Tag Archives: Nicholson Baker

J.C. Hallman on Nicholson Baker

I’ve got a review of B & Me: A True Story of Literary Arousal in the newest issue of the Quarterly Conversation. The book is an exploration of Hallman’s infatuation with Nicholson Baker and is similar but meaningfully different from Baker’s own book, U & I, which chronicled his infatuation with John Updike.

Hallman describes what he’s up to better than I can:

What needed to be done, I’d been saying, what no one had ever done, was tell the story of a literary relationship from its moment of conception, from that moment when you realize that there are writers out there in the world you need to read, so you read them.

The resulting book is totally, enjoyably, maddeningly nuts and I couldn’t put it down. Before you read the review, just go ahead and buy it. Here is a link.

The book is way more fun than whatever exercise in cultural sensitivity is currently being given the critical thumb job. For instance, while I’m just being recklessly opinionated here, instead of buying Ishiguro’s latest bland beast, save those hard-earned bucks and get this book instead.

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In related matters, my one small teensy beef with the Hallman book is what I’ve come to call the Bluets Problem. That is, an illusory commitment to full disclosure on the part of the nonfiction author, which then gets elided at some point of ultimate narrative convenience. Certain details one has come to expect are withheld from the reader. It’s the false promise of total honesty, which on the one hand totally makes sense. No author can or should tell you everything. But this completely reasonable sentiment is trapped within the autobiographical confessional mode, which subsists on the promissory premise of “I’m going to tell you everything.” What happens is that by the end of these books I feel chagrined that I’m not told more about these characters’ lives, and then I feel guilty for wanting to know everything, and then I feel like I’ve been manipulated into being a voyeur.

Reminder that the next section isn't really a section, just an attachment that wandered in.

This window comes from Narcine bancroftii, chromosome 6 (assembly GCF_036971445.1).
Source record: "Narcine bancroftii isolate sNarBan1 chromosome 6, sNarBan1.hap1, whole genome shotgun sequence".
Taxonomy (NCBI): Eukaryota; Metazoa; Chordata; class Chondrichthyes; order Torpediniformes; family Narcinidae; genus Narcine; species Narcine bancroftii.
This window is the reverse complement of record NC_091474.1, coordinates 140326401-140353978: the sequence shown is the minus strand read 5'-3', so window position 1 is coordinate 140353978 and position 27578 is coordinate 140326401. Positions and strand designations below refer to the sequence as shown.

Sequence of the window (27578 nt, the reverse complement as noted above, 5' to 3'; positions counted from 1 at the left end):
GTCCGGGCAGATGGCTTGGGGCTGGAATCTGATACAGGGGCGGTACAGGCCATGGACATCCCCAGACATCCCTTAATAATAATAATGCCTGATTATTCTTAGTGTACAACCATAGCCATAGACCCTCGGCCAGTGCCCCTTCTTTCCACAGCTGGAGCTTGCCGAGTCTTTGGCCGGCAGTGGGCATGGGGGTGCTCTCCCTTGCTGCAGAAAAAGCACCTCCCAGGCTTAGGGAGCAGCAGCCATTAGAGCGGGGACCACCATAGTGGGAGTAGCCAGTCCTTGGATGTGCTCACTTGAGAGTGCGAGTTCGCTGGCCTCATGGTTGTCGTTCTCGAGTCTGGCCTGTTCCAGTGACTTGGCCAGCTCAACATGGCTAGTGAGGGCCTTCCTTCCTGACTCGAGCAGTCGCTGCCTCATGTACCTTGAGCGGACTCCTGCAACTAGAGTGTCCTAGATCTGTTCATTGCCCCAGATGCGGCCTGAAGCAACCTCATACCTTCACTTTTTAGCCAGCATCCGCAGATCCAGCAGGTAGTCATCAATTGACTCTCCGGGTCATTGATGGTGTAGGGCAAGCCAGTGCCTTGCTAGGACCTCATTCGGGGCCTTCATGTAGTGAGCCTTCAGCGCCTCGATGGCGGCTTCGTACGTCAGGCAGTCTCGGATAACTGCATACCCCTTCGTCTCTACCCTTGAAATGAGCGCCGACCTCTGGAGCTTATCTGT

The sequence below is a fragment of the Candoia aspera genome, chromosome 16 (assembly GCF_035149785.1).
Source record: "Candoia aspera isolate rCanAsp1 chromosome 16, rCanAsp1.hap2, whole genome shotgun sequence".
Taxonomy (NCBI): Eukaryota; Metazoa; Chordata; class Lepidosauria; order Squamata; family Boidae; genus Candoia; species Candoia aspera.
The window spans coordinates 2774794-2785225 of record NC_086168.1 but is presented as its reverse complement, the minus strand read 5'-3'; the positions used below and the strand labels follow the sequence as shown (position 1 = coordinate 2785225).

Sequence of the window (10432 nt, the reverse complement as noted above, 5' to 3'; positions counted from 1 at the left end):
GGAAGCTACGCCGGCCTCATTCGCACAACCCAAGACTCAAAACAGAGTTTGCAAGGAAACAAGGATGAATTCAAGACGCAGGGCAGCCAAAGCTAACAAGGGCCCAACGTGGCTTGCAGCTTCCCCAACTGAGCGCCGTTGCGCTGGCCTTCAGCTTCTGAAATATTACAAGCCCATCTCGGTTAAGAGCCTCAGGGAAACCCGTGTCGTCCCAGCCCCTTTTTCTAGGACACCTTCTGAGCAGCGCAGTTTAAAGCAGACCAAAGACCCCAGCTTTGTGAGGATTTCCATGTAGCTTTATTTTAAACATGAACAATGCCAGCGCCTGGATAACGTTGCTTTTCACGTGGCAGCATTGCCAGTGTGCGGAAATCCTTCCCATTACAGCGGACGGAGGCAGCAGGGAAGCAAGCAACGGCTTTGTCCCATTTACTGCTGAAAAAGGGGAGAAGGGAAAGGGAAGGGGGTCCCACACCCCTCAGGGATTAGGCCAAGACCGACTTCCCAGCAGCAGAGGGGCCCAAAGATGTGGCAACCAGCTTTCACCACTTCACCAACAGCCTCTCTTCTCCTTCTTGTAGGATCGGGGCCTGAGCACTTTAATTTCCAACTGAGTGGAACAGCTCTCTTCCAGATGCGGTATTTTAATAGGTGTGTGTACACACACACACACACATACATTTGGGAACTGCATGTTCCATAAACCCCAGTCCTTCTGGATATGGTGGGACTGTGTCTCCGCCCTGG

This also goes into my personal file of what fiction can get away with vs. what nonfiction can get away with, and actually a useful insight into this comes from none other than Jonathan Franzen.

Quick aside: I know, I know. “Jonathan Franzen, blah blah blah.” I’ve given up on the mission of having an opinion on everything Franzen does or says and whether or not he is Good or Bad for literature. Seemingly, a whole generation has substituted having a ragey opinion about Franzen in place of being well read. Love him, hate him, I do not care. (But props where props are due: the first section of Freedom is a magnificent panoramic Steadicam of novelistic goodness, even if you don’t dig that kind of thing.) (Update: See below.)

Susan Lerner: Given that you’ve written novels as well as personal essays, do you find these two forms suited to different types of exploration?

Jonathan Franzen: I think fiction is the genre better suited to exploration. Essay is reporting, in a sense. There are artistic, tonal, and structural challenges in doing an essay but I don’t feel as if, in an autobiographical essay, I’m necessarily exploring. I’m trying to take what I already know and make it interesting, palatable, not icky, and possibly instructive. And it’s true that in journalism and reported essay I am exploring something. I go to China because I want to know what the environmental situation is like in China. But for internal investigation there’s nothing like fiction, because you have so much more freedom to go to places that would be too personally compromising either for yourself or for other people. You’re essentially putting on a mask, various masks, in the form of these characters. The demands of a novel are so much greater in terms of narrative propulsion, that you are really forced to poke around deep inside yourself to find strong enough emotional drivers to get you through five hundred pages of the book.